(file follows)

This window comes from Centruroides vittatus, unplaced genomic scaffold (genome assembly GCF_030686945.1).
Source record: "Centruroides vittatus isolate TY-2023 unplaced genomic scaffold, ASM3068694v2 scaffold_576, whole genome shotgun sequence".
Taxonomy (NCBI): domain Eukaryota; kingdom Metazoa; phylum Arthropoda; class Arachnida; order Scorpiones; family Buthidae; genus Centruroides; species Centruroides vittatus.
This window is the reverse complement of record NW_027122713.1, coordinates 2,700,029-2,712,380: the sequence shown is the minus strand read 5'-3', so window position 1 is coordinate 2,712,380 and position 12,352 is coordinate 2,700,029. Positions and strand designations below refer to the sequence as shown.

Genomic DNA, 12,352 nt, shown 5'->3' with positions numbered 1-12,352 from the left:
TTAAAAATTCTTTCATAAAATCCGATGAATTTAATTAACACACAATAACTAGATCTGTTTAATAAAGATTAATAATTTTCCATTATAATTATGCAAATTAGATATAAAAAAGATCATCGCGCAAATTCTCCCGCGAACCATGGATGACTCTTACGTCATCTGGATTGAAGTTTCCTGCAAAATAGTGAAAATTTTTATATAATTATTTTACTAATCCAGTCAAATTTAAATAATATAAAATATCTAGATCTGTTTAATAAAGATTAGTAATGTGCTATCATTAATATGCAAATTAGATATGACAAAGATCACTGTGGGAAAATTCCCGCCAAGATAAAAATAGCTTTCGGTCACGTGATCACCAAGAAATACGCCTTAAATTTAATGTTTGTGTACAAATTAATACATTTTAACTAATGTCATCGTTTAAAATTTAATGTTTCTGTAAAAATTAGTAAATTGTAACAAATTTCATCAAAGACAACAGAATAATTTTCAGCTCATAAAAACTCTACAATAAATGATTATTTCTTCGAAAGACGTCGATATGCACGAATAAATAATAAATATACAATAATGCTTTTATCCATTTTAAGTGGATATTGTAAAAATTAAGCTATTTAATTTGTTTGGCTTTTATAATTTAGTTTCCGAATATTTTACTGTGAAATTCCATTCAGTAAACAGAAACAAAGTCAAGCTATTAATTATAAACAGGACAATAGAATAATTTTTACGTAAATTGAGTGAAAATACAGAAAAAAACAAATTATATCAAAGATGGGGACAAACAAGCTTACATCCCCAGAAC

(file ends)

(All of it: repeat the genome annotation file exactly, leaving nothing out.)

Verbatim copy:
This window comes from Centruroides vittatus, unplaced genomic scaffold (genome assembly GCF_030686945.1).
Source record: "Centruroides vittatus isolate TY-2023 unplaced genomic scaffold, ASM3068694v2 scaffold_576, whole genome shotgun sequence".
Taxonomy (NCBI): domain Eukaryota; kingdom Metazoa; phylum Arthropoda; class Arachnida; order Scorpiones; family Buthidae; genus Centruroides; species Centruroides vittatus.
This window is the reverse complement of record NW_027122713.1, coordinates 2,700,029-2,712,380: the sequence shown is the minus strand read 5'-3', so window position 1 is coordinate 2,712,380 and position 12,352 is coordinate 2,700,029. Positions and strand designations below refer to the sequence as shown.

Genomic DNA, 12,352 nt, shown 5'->3' with positions numbered 1-12,352 from the left:
TTAAAAATTCTTTCATAAAATCCGATGAATTTAATTAACACACAATAACTAGATCTGTTTAATAAAGATTAATAATTTTCCATTATAATTATGCAAATTAGATATAAAAAAGATCATCGCGCAAATTCTCCCGCGAACCATGGATGACTCTTACGTCATCTGGATTGAAGTTTCCTGCAAAATAGTGAAAATTTTTATATAATTATTTTACTAATCCAGTCAAATTTAAATAATATAAAATATCTAGATCTGTTTAATAAAGATTAGTAATGTGCTATCATTAATATGCAAATTAGATATGACAAAGATCACTGTGGGAAAATTCCCGCCAAGATAAAAATAGCTTTCGGTCACGTGATCACCAAGAAATACGCCTTAAATTTAATGTTTGTGTACAAATTAATACATTTTAACTAATGTCATCGTTTAAAATTTAATGTTTCTGTAAAAATTAGTAAATTGTAACAAATTTCATCAAAGACAACAGAATAATTTTCAGCTCATAAAAACTCTACAATAAATGATTATTTCTTCGAAAGACGTCGATATGCACGAATAAATAATAAATATACAATAATGCTTTTATCCATTTTAAGTGGATATTGTAAAAATTAAGCTATTTAATTTGTTTGGCTTTTATAATTTAGTTTCCGAATATTTTACTGTGAAATTCCATTCAGTAAACAGAAACAAAGTCAAGCTATTAATTATAAACAGGACAATAGAATAATTTTTACGTAAATTGAGTGAAAATACAGAAAAAAACAAATTATATCAAAGATGGGGACAAACAAGCTTACATCCCCAGAAC